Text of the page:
Owen Evans interviewing ex-footballer Joe Cole

Podcast: Catching up with Owen Evans

In the latest podcast we speak to Owen Evans, the Sport Journalism course leader, about the state of journalism today, his professional background and his work at the University.

Owen also discusses the emergence of football website The Athletic – and what it means for sports-focused media – as well as what students can expect from the University’s Sport Journalism degree.

You can listen to the podcast by clicking the ‘play’ button below. Alternatively, most of the interview is transcribed on this page.
You can find the ‘Catching Up with…’ podcast series by searching for ‘University of Brighton’ on Spotify, Apple and many more podcast platforms.

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What is your background?

I moved over from the industry about three years ago, and I teach across both the journalism and the sport journalism degrees.

About a year and a half ago, I became course leader for the Sport Journalism degree. As well as teaching across the sport modules, I do a couple of the digital multimedia modules, I’ve got a background in sport business as well as sport journalism. So I try and use both where possible.

Ok, so you came into academia from working in sports business and journalism. What sort of work were you doing in the past and what tempted you to move over to teaching?

I got into the business of sport in my final year of a business degree at the University of Liverpool. I was doing the degree because I didn’t know what I wanted to do, as with everyone else on the degree that at the time. There was a module at the end in the final year that was looking at the football industry and corruption – or that kind of off-the-pitch issues within sport – and that got me very interested and I started reading some Andrew Jennings (British investigative journalist and author of FOUL! The Secret World of FIFA: Bribes, Vote-Rigging and Ticket Scandals).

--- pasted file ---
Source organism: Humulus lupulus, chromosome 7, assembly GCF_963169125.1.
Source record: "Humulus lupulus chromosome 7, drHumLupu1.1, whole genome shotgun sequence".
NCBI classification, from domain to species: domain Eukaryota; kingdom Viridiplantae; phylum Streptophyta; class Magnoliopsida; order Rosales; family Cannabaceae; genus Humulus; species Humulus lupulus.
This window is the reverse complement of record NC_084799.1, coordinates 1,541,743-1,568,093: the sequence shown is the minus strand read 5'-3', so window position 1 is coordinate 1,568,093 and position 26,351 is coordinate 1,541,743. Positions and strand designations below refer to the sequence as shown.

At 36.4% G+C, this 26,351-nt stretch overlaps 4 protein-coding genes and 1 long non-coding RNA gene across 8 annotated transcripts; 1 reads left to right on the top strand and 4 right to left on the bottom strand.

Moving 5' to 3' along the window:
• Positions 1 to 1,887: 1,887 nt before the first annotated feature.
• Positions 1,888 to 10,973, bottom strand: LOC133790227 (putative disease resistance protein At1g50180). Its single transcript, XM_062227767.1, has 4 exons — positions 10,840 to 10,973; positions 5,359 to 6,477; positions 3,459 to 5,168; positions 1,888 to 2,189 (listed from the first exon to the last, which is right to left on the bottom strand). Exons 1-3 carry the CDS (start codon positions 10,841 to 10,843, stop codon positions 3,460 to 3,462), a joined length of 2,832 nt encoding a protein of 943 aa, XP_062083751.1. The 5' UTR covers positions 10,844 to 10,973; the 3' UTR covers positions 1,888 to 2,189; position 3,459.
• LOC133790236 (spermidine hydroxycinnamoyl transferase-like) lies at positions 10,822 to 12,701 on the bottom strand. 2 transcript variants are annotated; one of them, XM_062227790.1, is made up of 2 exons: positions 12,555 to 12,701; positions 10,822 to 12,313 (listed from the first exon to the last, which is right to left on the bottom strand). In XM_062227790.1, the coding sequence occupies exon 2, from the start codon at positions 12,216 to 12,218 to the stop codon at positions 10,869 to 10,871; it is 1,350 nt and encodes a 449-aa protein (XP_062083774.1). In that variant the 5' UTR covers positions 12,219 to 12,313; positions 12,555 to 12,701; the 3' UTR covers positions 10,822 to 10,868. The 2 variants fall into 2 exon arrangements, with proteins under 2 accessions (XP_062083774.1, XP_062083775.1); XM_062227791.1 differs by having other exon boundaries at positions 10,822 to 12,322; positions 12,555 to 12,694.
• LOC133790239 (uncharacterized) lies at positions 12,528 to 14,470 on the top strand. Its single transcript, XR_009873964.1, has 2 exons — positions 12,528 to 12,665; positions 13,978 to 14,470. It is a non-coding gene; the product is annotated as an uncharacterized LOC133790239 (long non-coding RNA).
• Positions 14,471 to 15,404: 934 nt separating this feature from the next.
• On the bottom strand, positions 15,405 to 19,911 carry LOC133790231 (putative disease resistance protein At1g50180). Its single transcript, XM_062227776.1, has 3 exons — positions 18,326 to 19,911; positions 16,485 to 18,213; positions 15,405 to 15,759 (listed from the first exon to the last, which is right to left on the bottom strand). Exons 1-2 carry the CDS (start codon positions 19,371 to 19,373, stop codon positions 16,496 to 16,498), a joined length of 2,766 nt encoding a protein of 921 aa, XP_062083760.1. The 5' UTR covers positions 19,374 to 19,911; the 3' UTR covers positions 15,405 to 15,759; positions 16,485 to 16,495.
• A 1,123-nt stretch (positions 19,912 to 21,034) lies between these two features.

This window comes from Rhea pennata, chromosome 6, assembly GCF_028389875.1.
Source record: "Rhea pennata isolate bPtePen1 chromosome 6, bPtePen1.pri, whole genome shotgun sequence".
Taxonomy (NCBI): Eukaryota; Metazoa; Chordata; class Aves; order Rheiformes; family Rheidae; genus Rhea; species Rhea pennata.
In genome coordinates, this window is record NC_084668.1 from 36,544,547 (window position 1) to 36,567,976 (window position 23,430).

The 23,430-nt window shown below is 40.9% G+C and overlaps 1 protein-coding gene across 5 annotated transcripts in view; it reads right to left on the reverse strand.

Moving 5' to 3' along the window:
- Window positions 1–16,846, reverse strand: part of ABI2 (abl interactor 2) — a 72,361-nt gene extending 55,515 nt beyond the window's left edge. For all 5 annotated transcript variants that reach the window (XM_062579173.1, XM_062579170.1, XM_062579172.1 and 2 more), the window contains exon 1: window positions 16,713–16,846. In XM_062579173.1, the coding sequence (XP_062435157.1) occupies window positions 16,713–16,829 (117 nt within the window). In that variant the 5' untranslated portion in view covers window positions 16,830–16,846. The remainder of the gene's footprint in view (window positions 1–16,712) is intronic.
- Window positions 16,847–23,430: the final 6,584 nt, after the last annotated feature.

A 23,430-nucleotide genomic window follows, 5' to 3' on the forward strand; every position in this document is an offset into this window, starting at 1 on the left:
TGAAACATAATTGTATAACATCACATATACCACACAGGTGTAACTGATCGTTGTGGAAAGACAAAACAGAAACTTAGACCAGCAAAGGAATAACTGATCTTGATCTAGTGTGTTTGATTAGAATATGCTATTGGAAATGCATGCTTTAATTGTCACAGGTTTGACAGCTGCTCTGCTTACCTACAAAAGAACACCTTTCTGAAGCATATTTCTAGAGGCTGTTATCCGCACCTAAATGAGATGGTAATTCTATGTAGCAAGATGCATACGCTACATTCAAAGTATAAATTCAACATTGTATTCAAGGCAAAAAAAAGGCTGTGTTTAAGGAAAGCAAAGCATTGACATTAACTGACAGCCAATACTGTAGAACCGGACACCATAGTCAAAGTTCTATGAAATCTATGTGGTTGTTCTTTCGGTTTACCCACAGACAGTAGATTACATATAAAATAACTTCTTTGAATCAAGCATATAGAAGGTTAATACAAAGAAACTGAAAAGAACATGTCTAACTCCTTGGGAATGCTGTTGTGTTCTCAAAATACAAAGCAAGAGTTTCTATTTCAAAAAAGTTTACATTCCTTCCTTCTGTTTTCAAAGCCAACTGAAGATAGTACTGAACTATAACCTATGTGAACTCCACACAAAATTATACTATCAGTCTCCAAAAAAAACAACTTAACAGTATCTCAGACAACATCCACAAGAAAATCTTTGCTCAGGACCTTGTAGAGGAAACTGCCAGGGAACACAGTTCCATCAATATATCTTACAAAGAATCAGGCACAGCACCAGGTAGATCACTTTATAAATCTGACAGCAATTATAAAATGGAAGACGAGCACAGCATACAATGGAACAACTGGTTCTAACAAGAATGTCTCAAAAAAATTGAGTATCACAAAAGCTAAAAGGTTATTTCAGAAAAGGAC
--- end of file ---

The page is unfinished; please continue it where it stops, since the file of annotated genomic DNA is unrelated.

I got a contract to go and coach football over in America and then Australia. I then came back [to the UK], still planning on being a coach, but was told pretty quickly that no one was going to pay me to because ‘we’ invented the game and every dad knows how to coach, so don’t worry about coaching my son. So I had to find something else.

I went into a bleak two years doing insurance in Croydon – less said about that the better. And then I had a kind of epiphany and thought I really wanted to try and make a go of it in sport journalism. I did a 20 week fast track course over at News Associates in Wimbledon.

While I was doing that I was working for Setanta Sports – they were trying to rival Sky Sports News at the time – but it was short lived. It wasn’t really built on solid foundations. But in that short time, it did show to me what I wanted to get involved with. The match reporting and day-to-day sport journalism didn’t really interest me in that time. One week I was writing about how glorious Wayne Rooney was and then next week he was the biggest villain in the country. I didn’t really want to do that. What interested me was the sort of issues I was looking at at university – the deeper news issues within sport. I did what I was told was the traditional route and joined my local paper’s news desk for a few years.

The first 18 months of it was fantastic. One day in the office might involve a donkey derby in the morning, a death knock in the afternoon and then door-stepping a drug dealer in the evening. It was that varied and fuelled the sort person I was then – and still am now – that really enjoys variety and unpredictability and not just clocking in and clocking out, getting a spreadsheet done and then going home. It was fantastic.

Obviously, it was very stressful as well. And this was just at a time when local papers and regional papers were being marginalised and the economies of scale were kicking in. And we lost the subs in our Newsroom. It was a pretty fractious time and it hasn’t got any better from what I understand from the colleagues that have stayed there.

Fortunately, I found a position with a magazine that focused on an area that I really wanted to write about, which was business, sport, politics, SportBusiness International, based over in The Times’ old office by St Katherine Docks and then spent five years working my way up to editor there. That was really, exactly what I wanted to do, travelling around the world, interviewing the (Sepp) Blatters and (Bernie) Ecclestones, spending a month concentrating on a story around corruption and bidding for a particular sports event rather than piecemeal match reports. From start to finish, that was where I was from about 2008-2016.